Gary Borger’s reputation as a gifted angler and writer is pretty much set in stone. He’s an observant and canny (maybe even uncanny) fisherman, and he’s been well-tutored by a lifetime on the water. Anything he puts his hand to is worth investigating.
I’ve been reading Borger’s work for 20-odd years, and I haven’t read anything of his that is as packed with useful information as Reading Waters. This is the second volume of a planned 20-part series called Fly Fishing. If you fish rivers for trout you will learn a great deal from Reading Waters, no matter your level of experience, with one caveat: you have to read it consciously and actively.
The book’s focus is on reading currents in cold-water rivers. So while most any angler could conceivably gain something from this book, it is trout fishers who will reap the greatest rewards. This is a technical treatise, but don’t let this scare you off—it is totally approachable and reader-friendly, so long as you’re what any teacher might call an “active reader.”
The first chapter, fittingly, is an overview on reading waters; general stuff, but quite good. Next is an excellent chapter that discusses spots where fish tend to hold (“lies”) and, perhaps more crucially, why fish hold there. That chapter is followed by one that focuses on reading small streams, and then others that go over the key features that are common to most streams—riffles, pools, rapids, runs, flats, you name it. For the sake of completeness, I suppose, Borger finishes the book with a chapter on reading lakes and saltwater flats. I’m not sure how much value that chapter adds, but it doesn’t hurt, either.
Borger’s son Jason, no slouch in his own right (he’s a master fly-caster and talented illustrator, among other things), adds a subchapter to the book and supplies it with many illustrations.
As for flowing waters—the book’s heart—Borger slices each major stream feature into its constituent parts or sub-features. This is the only meaningful way to teach someone about reading water, and Borger does a fine job of it. For example, in his discussion of pools, Borger spends considerable time helping us identify the sub-features—the head, belly, edges, and tailout—and then provides insight on how to fish each of them. Another example: in his discussion of rapids, Borger points out that hydraulic cushions (pockets of slower water) will form on the upstream side of boulders. He describes how to identify them, tells us why fish like them (“fish love to live on cushions and have their food brought to them”), and gives pointers on how to fish them.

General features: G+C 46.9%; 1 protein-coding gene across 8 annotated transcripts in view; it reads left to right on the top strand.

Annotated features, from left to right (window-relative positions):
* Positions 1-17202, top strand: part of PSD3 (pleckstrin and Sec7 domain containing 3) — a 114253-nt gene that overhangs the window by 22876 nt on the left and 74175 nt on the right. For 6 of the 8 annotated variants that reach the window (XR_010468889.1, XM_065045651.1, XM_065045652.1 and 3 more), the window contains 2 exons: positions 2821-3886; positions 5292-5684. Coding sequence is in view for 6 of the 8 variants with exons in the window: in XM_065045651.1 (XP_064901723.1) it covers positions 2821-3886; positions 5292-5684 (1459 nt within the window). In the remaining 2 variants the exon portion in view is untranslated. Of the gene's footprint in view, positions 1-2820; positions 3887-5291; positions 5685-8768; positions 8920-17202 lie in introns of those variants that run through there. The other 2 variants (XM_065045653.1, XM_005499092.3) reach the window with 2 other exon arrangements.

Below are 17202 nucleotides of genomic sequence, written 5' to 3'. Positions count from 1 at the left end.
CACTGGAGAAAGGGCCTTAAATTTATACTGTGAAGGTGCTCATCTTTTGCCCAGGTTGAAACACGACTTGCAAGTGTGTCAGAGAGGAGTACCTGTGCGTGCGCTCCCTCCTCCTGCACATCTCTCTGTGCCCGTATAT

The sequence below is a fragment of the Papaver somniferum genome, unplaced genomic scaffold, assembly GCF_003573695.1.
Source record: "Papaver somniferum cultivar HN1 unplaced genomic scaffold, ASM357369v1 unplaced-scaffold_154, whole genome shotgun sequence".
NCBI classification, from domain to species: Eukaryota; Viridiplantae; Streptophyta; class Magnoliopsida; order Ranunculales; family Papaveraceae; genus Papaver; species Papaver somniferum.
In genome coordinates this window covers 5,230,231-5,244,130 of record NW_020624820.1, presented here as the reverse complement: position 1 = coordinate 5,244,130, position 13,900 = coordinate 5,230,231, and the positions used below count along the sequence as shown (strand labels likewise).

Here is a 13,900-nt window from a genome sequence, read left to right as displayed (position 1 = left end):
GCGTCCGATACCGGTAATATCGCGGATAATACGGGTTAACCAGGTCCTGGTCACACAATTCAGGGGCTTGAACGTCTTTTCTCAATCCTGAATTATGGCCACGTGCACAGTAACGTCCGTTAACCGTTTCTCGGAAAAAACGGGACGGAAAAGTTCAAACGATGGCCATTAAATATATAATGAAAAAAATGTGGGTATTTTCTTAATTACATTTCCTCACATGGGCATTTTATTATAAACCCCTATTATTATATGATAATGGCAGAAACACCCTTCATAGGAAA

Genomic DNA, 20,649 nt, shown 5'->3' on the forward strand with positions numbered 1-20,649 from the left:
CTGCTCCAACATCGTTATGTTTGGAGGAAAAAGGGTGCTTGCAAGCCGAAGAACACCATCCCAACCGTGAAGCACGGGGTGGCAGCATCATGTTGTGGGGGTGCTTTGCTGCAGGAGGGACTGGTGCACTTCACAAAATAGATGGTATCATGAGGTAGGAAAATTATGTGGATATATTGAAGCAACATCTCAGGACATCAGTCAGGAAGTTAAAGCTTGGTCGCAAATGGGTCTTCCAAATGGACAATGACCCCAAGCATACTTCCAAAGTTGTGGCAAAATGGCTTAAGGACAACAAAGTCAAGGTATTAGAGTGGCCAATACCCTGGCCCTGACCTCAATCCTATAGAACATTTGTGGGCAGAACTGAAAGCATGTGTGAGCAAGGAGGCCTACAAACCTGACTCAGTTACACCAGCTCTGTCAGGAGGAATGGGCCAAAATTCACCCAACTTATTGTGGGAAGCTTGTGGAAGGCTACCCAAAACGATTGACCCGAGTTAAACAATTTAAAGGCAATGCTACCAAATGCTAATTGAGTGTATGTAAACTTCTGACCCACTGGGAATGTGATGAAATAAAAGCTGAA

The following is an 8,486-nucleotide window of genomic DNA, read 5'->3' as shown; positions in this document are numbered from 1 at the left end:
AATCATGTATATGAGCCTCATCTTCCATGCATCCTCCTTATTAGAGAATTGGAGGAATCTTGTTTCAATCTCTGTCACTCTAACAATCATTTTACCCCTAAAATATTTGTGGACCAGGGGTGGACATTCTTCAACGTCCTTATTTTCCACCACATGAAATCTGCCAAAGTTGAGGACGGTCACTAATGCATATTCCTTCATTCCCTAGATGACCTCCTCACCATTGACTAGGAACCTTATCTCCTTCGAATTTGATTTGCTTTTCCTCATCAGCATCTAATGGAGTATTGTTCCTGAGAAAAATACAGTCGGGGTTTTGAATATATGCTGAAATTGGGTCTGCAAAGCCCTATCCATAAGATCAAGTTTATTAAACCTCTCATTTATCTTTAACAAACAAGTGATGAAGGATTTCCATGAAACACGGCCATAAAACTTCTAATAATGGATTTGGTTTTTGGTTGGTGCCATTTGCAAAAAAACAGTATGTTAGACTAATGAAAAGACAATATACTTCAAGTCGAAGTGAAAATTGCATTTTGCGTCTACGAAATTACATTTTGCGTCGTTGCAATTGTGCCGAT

One of Borger’s major focuses is the concept of lies. He segregates these into prime, feeding, and sheltering—and explains how to identify and effectively fish them. Borger has been writing about these lies for decades, but here he consolidates the information and discusses it clearly and in great depth.
These discussions really can change the way a thoughtful angler approaches the stream. Not to overplay my own on-stream thoughtfulness, but I fished a small Connecticut stream shortly after reading this book. I found myself thinking in Borgerian terms—here’s a hydraulic cushion, there’s a small inside-bend shoal, and that’s a sheltering lie where a hooked fish will, hypothetically, run for refuge. (I didn’t actually catch anything big enough to test that last point.)
In fleshing out various river characteristics, Borger shares plenty of childhood fishing yarns and stories from his adult fishing career. This can be exotic stuff—he has fished the Orinoco (northern Amazonian basin), the Okavango (near the Kalahari Desert), the Chobe (Botswana), Russia. And it goes almost without saying that he has haunted the “everyday” places like Alaska and New Zealand. These stories are entertaining, but also serve to illustrate the points Borger is trying to impart.
There is also a load of useful information in the first quarter or so of the book that, at first read, doesn’t really seem to fit in with the pedestrian idea of reading waters. For example, while fishing a tributary to the Orinoco, Borger’s guide alerted him to the presence of the targeted fish (payara) by pointing out wet marks on the clay river banks. Those wet marks, the guide explained, were caused by baitfish vaulting into the air and then crashing onto the banks in their efforts to escape the payara. In that instance, to the trained eye, wet marks meant payara. And lo and behold, payara were there.
Anecdotes like these are valuable even if you don’t regularly fish Orinoco tributaries. Borger weaves tidbits like this into the book’s scope with an otherwise-inscrutable statement: “Reading waters is not always reading waters.” The message here, near as I can tell, is: look around; be observant.
I do wish that Borger had included an appendix with recipes for some of his unique fly patterns—like the snail fly and Strip Leech—that he refers to so frequently in this book. Other than that, my feeling is that there’s really not much lacking here when it comes to reading streams and rivers (though the upcoming titles in the Fly Fishing series will doubtless prove me wrong). There are not many books like this one, because not many angling writers have Borger’s broad and deep expertise, his lifetime on the water, and his seemingly insatiable curiosity. If you take the time to read this book and apply its lessons, you will reap the benefits of Borger’s expertise.